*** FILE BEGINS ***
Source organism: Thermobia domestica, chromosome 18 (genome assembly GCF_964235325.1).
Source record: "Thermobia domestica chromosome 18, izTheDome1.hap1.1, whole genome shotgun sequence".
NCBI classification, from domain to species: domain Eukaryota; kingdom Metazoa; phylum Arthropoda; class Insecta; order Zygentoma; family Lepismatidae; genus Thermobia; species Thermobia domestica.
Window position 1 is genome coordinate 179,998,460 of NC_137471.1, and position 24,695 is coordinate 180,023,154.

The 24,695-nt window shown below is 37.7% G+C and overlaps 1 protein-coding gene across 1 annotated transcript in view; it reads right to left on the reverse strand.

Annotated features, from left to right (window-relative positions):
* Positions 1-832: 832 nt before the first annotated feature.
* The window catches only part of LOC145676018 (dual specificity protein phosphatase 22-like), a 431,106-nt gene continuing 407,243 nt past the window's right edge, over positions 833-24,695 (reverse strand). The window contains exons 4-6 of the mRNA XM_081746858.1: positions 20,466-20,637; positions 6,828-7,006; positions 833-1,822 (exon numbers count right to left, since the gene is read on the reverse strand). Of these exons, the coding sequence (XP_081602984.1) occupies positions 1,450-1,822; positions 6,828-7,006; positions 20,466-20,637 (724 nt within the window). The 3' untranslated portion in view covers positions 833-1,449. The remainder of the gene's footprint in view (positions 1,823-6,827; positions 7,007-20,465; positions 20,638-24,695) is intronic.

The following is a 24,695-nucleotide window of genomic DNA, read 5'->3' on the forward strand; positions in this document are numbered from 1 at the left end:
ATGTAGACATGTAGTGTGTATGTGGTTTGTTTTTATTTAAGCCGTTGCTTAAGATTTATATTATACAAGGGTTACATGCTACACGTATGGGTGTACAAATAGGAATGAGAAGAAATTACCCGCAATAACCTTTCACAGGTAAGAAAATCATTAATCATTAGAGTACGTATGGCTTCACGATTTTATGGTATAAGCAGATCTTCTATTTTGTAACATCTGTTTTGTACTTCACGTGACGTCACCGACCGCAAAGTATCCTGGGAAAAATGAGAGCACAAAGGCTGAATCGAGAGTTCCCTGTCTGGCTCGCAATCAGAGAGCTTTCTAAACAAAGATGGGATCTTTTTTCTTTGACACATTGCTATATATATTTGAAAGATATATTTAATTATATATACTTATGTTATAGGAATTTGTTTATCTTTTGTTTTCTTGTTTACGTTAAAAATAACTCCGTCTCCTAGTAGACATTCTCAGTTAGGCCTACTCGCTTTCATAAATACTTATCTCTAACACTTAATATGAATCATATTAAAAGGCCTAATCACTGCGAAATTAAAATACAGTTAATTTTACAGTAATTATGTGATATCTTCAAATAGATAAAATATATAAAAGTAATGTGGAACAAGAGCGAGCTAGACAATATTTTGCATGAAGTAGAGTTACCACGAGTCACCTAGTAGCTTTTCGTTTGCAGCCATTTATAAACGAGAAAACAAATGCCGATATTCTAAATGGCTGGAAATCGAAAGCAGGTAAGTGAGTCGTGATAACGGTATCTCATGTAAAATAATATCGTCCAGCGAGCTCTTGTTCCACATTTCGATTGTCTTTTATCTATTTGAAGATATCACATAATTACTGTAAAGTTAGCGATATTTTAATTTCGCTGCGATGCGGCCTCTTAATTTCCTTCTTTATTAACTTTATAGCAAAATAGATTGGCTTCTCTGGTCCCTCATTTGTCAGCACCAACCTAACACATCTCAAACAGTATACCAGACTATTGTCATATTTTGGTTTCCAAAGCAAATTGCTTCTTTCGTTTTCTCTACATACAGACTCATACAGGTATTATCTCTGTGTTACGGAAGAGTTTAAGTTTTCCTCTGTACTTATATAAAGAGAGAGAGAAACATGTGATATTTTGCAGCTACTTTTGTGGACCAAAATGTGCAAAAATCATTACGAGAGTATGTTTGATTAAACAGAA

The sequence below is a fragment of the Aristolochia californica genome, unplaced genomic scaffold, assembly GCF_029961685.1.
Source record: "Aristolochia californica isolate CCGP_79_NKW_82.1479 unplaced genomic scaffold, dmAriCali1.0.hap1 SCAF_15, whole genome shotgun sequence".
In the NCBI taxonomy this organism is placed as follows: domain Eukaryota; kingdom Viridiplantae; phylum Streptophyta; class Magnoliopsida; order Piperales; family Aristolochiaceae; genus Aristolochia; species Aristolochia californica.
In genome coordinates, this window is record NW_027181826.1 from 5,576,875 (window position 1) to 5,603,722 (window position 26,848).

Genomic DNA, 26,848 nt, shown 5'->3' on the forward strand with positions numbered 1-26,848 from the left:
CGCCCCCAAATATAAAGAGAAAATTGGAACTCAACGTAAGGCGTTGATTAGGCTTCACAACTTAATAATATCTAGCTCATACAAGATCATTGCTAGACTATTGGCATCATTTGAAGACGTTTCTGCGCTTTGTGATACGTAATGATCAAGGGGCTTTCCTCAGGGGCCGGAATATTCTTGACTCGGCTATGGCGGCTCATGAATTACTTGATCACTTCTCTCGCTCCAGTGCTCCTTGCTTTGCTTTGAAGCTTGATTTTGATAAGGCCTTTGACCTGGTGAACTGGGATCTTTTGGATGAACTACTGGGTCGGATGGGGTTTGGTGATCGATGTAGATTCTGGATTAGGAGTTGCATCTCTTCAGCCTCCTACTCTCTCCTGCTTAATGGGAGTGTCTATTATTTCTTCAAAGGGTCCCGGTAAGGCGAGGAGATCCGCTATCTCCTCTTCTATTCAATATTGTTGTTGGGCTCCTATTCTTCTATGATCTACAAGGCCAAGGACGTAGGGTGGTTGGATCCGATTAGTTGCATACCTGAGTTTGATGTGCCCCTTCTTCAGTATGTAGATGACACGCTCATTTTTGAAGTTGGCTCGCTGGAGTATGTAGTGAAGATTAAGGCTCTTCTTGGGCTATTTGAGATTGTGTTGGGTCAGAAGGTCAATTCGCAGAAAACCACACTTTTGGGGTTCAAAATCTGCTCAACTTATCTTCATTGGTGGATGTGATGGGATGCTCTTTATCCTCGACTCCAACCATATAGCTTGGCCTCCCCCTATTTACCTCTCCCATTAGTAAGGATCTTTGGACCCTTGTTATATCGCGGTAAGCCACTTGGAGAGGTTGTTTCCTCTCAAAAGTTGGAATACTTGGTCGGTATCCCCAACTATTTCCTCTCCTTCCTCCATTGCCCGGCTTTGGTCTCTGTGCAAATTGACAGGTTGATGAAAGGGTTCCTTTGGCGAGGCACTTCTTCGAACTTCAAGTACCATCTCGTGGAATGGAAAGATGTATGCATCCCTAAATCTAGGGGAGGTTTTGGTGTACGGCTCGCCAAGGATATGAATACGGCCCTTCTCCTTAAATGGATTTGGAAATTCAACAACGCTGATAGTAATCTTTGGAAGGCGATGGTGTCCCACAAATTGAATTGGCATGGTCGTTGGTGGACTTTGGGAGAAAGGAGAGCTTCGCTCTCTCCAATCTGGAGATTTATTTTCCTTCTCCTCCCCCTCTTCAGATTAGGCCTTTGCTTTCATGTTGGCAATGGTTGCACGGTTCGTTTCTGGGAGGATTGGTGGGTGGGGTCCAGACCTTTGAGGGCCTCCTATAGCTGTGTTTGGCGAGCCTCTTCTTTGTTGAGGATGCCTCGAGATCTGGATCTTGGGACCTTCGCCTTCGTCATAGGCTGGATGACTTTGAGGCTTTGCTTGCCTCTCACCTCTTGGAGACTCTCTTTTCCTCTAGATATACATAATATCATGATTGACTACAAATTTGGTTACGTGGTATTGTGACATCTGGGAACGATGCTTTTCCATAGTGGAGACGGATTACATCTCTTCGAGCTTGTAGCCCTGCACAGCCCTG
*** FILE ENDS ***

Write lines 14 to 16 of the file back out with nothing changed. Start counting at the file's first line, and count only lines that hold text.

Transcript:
In genome coordinates, this window is record NW_027181826.1 from 5,576,875 (window position 1) to 5,603,722 (window position 26,848).

Genomic DNA, 26,848 nt, shown 5'->3' on the forward strand with positions numbered 1-26,848 from the left:
CGCCCCCAAATATAAAGAGAAAATTGGAACTCAACGTAAGGCGTTGATTAGGCTTCACAACTTAATAATATCTAGCTCATACAAGATCATTGCTAGACTATTGGCATCATTTGAAGACGTTTCTGCGCTTTGTGATACGTAATGATCAAGGGGCTTTCCTCAGGGGCCGGAATATTCTTGACTCGGCTATGGCGGCTCATGAATTACTTGATCACTTCTCTCGCTCCAGTGCTCCTTGCTTTGCTTTGAAGCTTGATTTTGATAAGGCCTTTGACCTGGTGAACTGGGATCTTTTGGATGAACTACTGGGTCGGATGGGGTTTGGTGATCGATGTAGATTCTGGATTAGGAGTTGCATCTCTTCAGCCTCCTACTCTCTCCTGCTTAATGGGAGTGTCTATTATTTCTTCAAAGGGTCCCGGTAAGGCGAGGAGATCCGCTATCTCCTCTTCTATTCAATATTGTTGTTGGGCTCCTATTCTTCTATGATCTACAAGGCCAAGGACGTAGGGTGGTTGGATCCGATTAGTTGCATACCTGAGTTTGATGTGCCCCTTCTTCAGTATGTAGATGACACGCTCATTTTTGAAGTTGGCTCGCTGGAGTATGTAGTGAAGATTAAGGCTCTTCTTGGGCTATTTGAGATTGTGTTGGGTCAGAAGGTCAATTCGCAGAAAACCACACTTTTGGGGTTCAAAATCTGCTCAACTTATCTTCATTGGTGGATGTGATGGGATGCTCTTTATCCTCGACTCCAACCATATAGCTTGGCCTCCCCCTATTTACCTCTCCCATTAGTAAGGATCTTTGGACCCTTGTTATATCGCGGTAAGCCACTTGGAGAGGTTGTTTCCTCTCAAAAGTTGGAATACTTGGTCGGTATCCCCAACTATTTCCTCTCCTTCCTCCATTGCCCGGCTTTGGTCTCTGTGCAAATTGACAGGTTGATGAAAGGGTTCCTTTGGCGAGGCACTTCTTCGAACTTCAAGTACCATCTCGTGGAATGGAAAGATGTATGCATCCCTAAATCTAGGGGAGGTTTTGGTGTACGGCTCGCCAAGGATATGAATACGGCCCTTCTCCTTAAATGGATTTGGAAATTCAACAACGCTGATAGTAATCTTTGGAAGGCGATGGTGTCCCACAAATTGAATTGGCATGGTCGTTGGTGGACTTTGGGAGAAAGGAGAGCTTCGCTCTCTCCAATCTGGAGATTTATTTTCCTTCTCCTCCCCCTCTTCAGATTAGGCCTTTGCTTTCATGTTGGCAATGGTTGCACGGTTCGTTTCTGGGAGGATTGGTGGGTGGGGTCCAGACCTTTGAGGGCCTCCTATAGCTGTGTTTGGCGAGCCTCTTCTTTGTTGAGGATGCCTCGAGATCTGGATCTTGGGACCTTCGCCTTCGTCATAGGCTGGATGACTTTGAGGCTTTGCTTGCCTCTCACCTCTTGGAGACTCTCTTTTCCTCTAGATATACATAATATCATGATTGACTACAAATTTGGTTACGTGGTATTGTGACATCTGGGAACGATGCTTTTCCATAGTGGAGACGGATTACATCTCTTCGAGCTTGTAGCCCTGCACAGCCCTG